ALBANY -- New York will increase the reward to $20,000 for tips that lead to convictions for hate crimes.
Gov. Andrew Cuomo and New York City Mayor Bill de Blasio announced Friday the reward would increase from $5,000 to $20,000 after the number of anti-Semitic bomb threats to Jewish Community Centers and other institutions continues to persist.
JCCs across the state, including in Westchester County, Rochester and Buffalo, were subject to bomb threats in recent weeks, and bomb threats struck the Jewish Children’s Museum in Brooklyn, the Anti-Defamation League in Manhattan and a Jewish senior center in Brooklyn.
"We have zero tolerance for intolerance, and I encourage all New Yorkers to report any instance of hate, bias or discrimination," Cuomo said in a statement.
Hate-crime incidents in New York have surged this year, including more than 100 in the city – more than double amount during the same period last year.
Outside the city, incidents last November and December also doubled compared to the same period in 2015, state officials said.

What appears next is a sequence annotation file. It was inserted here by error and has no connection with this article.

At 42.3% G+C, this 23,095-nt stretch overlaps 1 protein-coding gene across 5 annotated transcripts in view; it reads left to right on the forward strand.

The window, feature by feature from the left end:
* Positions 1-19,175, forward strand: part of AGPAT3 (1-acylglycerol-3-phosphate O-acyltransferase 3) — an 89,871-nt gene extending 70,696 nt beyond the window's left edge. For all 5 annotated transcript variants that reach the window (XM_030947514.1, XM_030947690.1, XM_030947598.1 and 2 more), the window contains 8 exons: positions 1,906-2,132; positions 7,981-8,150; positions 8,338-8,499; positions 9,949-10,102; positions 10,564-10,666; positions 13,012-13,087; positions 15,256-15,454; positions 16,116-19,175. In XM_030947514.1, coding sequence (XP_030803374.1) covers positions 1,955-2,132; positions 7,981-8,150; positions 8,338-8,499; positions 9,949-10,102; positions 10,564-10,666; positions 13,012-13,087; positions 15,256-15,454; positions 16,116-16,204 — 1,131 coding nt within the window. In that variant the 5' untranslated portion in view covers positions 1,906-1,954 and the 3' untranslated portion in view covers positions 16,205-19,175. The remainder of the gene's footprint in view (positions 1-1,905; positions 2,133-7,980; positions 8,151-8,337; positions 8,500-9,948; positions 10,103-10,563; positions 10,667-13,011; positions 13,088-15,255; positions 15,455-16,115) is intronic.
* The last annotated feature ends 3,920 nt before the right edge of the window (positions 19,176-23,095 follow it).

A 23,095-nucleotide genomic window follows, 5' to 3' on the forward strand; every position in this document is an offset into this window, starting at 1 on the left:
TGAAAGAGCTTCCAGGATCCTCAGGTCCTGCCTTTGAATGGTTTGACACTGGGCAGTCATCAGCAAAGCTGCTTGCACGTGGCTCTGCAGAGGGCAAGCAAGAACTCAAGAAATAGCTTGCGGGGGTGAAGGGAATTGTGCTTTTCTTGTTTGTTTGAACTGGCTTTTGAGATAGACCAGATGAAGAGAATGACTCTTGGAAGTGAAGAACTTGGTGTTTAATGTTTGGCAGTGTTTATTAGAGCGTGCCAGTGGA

To report a hate crime, call the state's toll-free hotline at (888) 392-3644 from 9 a.m. to 5 p.m. Monday through Friday or text "HATE" to 81336. City residents can call the NYPD Crime Stoppers at 1-800-577-TIPS.
The announcement from Cuomo and de Blasio -- a rare one for the political foes -- came the morning of a front page New York Post article claiming the two leaders sought to outdo one another by visiting the Jewish Children's Museum in Brooklyn on Thursday.
In a statement on the increased reward, de Blasio said, "I'm proud to join forces with the governor as we work with our local, state and federal partners in law enforcement to see that the perpetrators are swiftly brought to justice."
Cuomo formed a State Police task force to help investigate the hate crimes and proposed a $25 million grant program to boost security at religious institutions.
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